How Green Is Your Diet?

How Green Is Your Diet?

Grandma knew what she was talking about when she told us to eat our spinach, so we could grow up to be strong like Popeye. The nutrient power in deep-green leafy vegetables to heal and rejuvenate the human body is unmatched by any combination of synthetic medicines or supplements, notes dietician Deepshika Agarwal.


Not vitamins or medicines, just deep-green leafy vegetables. Grandma knew what she was talking about when she told us to eat our spinach, so we could grow up to be strong like Popeye.

The nutrient power in deep-green leafy vegetables to heal and rejuvenate the human body is unmatched by any combination of synthetic medicines or supplements.

As most people are well aware, good nutrition and a balanced diet are important components of overall health. A healthy diet calls for many vitamins and nutrients; this partially highlights a number of healthy choices that can be directly beneficial for achieving optimum health.

Green leafy vegetables are considered to be the major contributor of vitamins and minerals in the diet. They are plants or parts of plants that are used as food. Leafy vegetables supply many nutrients besides providing variety to the diet. They make the food attractive by their colour, texture and flavour.

At present even in developed countries, because of increasing scientific evidence linking red meat consumption and heart diseases, the focus seems to be on the consumption of more plant materials as substantial sources of many nutrients, including micronutrients.

Though Indian population is mostly vegetarian, the intake of these vegetables has been too low in their daily diet. People do not eat greens or eat less in quantity without realizing its importance in their diet.

Researchers have found that daily consumption of leafy greens can cause 23% of reduction in coronary heart disease. It is advisable to include at least 50g of leafy greens daily in one’s diet.

Benefits of leafy vegetables:

  • Greens contain high amount of moisture. Hence they are not good sources of calories. They are the main ingredient in the diet of people looking out for weight loss. Green leafy salad should be a “must” for overweight girls.
  • Beet greens are excellent sources of iron and riboflavin. After the age of 40 women should concentrate on including spinach in their diet as spinach is a rich source of iron. A 60-gm serving of boiled spinach contains around 1.9 mg of iron. Many green vegetables contain less than 1 mg of iron for an equivalent serving. Hence spinach does contain a relatively high level of iron.
  • Green leafy vegetables like amaranth, spinach and mint are good sources of folic acid. (100g = 120-140ug). Folate (folic acid) helps the body form red blood cells. Women of childbearing age who may become pregnant and those in the first trimester of pregnancy should consume adequate folic acid. This reduces the risk of neural tube defects.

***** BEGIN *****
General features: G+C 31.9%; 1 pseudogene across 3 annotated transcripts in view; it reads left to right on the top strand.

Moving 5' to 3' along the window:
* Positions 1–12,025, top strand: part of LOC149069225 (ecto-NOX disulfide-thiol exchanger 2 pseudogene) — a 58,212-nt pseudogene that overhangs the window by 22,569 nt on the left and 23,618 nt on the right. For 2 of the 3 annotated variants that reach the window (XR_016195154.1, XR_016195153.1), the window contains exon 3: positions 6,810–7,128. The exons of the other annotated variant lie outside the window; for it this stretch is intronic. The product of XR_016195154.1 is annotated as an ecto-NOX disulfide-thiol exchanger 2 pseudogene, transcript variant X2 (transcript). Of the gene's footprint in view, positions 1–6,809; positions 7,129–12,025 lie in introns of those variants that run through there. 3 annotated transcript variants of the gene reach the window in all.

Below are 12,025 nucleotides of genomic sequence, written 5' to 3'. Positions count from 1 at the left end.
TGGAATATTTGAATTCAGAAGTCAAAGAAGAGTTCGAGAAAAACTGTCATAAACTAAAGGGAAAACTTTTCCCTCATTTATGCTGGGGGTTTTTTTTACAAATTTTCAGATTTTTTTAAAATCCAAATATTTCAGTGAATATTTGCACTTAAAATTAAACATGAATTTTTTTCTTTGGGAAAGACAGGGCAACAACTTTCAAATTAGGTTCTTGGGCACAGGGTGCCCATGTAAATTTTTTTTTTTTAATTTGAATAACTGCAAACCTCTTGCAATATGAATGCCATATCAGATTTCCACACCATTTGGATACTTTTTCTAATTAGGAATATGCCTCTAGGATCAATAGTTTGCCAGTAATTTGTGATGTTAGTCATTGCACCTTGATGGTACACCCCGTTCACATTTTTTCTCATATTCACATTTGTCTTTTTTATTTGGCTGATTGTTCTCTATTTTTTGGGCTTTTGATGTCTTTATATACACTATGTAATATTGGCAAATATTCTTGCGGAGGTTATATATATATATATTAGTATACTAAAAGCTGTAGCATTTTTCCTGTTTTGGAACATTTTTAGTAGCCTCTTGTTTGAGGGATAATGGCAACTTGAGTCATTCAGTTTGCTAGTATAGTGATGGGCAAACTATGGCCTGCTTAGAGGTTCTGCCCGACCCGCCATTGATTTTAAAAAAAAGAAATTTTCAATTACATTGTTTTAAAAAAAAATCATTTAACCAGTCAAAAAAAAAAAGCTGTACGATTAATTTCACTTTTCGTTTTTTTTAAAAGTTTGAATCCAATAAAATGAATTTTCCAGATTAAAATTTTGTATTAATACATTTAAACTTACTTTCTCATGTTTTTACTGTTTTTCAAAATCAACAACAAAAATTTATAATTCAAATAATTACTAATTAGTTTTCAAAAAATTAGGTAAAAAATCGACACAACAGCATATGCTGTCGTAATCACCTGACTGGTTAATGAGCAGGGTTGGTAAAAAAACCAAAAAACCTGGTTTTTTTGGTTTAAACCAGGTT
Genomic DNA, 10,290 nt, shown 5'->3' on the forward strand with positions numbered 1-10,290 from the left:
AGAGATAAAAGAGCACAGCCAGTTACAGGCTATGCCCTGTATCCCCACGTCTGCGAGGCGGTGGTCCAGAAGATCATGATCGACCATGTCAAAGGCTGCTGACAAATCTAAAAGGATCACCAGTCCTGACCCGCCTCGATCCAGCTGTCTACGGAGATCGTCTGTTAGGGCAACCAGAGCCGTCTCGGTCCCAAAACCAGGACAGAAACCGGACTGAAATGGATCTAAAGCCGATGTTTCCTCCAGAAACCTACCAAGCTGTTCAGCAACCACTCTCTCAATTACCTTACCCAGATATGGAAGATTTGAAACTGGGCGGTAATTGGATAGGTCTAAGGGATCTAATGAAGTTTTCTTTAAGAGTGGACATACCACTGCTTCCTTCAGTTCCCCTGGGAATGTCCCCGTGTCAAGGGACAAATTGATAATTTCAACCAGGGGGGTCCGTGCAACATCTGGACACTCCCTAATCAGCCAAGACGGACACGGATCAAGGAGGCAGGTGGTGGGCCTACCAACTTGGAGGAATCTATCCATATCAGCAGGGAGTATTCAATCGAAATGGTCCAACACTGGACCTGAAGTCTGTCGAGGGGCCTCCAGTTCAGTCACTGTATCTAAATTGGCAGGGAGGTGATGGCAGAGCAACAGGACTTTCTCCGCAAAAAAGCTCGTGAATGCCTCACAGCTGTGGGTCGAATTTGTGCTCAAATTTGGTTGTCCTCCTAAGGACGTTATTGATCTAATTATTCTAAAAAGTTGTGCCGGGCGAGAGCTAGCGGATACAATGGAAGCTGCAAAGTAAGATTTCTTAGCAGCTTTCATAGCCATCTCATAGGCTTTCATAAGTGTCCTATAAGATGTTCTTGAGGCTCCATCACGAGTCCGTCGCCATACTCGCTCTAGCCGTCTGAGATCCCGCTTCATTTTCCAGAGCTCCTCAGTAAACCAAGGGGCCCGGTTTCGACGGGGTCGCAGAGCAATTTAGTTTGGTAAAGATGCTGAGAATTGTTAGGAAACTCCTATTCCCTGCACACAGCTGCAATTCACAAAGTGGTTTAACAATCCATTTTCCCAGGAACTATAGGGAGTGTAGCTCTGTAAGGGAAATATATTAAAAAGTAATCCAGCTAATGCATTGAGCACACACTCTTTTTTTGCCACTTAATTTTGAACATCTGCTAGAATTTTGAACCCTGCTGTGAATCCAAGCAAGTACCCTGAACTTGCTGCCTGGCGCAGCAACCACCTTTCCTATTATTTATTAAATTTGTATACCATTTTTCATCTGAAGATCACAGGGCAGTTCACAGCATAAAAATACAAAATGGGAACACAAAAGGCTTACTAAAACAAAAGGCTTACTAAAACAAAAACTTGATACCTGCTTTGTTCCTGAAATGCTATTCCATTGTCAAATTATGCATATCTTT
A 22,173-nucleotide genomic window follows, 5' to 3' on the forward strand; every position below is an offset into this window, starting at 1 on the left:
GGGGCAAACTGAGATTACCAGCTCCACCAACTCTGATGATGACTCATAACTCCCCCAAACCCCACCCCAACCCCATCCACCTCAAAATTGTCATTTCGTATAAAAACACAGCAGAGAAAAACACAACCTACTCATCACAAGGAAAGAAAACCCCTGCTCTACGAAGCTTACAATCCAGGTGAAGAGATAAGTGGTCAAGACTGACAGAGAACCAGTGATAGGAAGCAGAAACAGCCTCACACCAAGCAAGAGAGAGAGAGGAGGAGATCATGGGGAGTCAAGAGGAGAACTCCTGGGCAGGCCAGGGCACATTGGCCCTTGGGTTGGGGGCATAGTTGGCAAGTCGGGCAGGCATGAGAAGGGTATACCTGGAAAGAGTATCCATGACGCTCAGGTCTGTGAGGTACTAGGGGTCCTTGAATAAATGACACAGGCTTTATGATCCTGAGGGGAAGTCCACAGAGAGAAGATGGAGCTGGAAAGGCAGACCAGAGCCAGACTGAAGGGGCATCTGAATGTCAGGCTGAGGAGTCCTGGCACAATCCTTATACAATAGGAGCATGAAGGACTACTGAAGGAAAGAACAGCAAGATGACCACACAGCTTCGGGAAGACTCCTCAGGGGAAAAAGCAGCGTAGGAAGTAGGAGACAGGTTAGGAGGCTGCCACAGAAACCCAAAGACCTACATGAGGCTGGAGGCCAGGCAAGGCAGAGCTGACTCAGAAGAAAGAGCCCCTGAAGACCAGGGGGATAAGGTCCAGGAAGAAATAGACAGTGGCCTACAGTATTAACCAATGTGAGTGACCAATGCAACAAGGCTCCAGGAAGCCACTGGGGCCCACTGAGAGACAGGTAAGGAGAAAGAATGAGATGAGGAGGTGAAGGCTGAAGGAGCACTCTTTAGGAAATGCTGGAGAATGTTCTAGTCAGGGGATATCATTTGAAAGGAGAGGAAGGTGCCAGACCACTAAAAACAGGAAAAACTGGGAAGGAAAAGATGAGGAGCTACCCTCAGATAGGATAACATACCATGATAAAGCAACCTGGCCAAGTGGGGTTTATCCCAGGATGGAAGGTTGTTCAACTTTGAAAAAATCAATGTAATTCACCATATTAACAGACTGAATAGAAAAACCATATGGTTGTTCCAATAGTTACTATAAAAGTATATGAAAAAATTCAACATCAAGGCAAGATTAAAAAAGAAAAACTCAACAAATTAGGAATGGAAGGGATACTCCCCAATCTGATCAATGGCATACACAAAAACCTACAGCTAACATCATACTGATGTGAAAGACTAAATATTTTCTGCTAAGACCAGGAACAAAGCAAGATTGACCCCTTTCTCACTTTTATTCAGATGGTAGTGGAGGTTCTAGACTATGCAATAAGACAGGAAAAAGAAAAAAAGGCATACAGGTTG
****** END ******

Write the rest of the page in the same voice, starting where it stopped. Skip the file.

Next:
• Dark green leafy vegetables contribute to the fibre content of the diet. Fibre helps to reduce constipation and diverticulosis. It is important for proper bowel function.
  • Spinach, collards, turnip greens are rich sources of carotenoids (Vit A) thus preventing night blindness, cataract and any kind of chronic fatigue. Free radicals generated by sunlight, cigarette smoke, air pollution, infection, and metabolism cause muscular damage. Dark green leafy vegetables contain two pigments, lutein and zeaxanthin that accumulate in the eye. These two pigments remove out the free radicals before they can harm the eye’s sensitive tissues. (Brown L, Rimm EB, Seddon JM, et al. A prospective study of carotenoid intake and risk of cataract extraction in US men. Am J Clin Nutr 1999)
  • Certain dark green vegetables like arugula, broccoli and kale are all members of the cruciferous family. These vegetables supply phytochemicals such as indoles that help stop cancer before it starts. These phytochemicals block enzymes that activate carcinogens and boost enzymes that detoxify them. Other antioxidant phytochemicals in these green cruciferous veggies help prevent and repair DNA damage that can lead to cancer. They also seem to interrupt the growth of cancer cells.

Quick And Easy Ways To Include Greens In Your Diet:

Although most of the greens are eaten raw, proper cooking methods (not overcooking) can preserve over 90% of their nutrients while their flavour becomes more concentrated and sweet. Dark leafy greens are tasty and easy to add in your daily meals. Try some of these recipes:

MAKE A SALAD: Leafy greens like spinach, cabbage and lettuce, broccoli taste great when mixed in a salad with different kinds of veggies such as tomatoes, cucumbers, carrots and onions. You can use lemon, different herbs, garlic or vinegar for the dressing of the salad and thus enhance the taste of it.

ROLL IT UP: Make a roll with tuna, chicken or turkey and add spinach, arugula, cabbage and other veggies for some extra flavor.

ADD TO SOUP: Try mixing some leafy greens with your favorite soup.

STIR –FRY: Add chopped leafy greens like cauliflower greens, lettuce, spinach, broccoli to chicken or tofu or paneer and stir-fry with olive oil. One can add green chillies and other spices as per their taste.

STEAM IT: For something new, steam some kale or spinach. Steam them until the colour of greens changes to bright green colour. Avoid overcooking.

MAKE A JUICE: The recipes is as follows:

Green Mary juice
(1 serving/1glass)

Corriander leaves-10gms
Sweet lime-1in nos

1. Blanch spinach. Wash and chop mint and coriander leaves.
2. Blend all the ingredients together. Serve cold.

Nutrient Content:
Energy (kilocalories) – 53
Protein (grams) – 2.36
Fat (grams) – 0.4
Fibre (grams) – 1
Iron (milligrams) – 4.56
Calcium (milligrams) – 103.5
Carotene (micrograms) – 2198
Folic acid (micrograms) – 41.25

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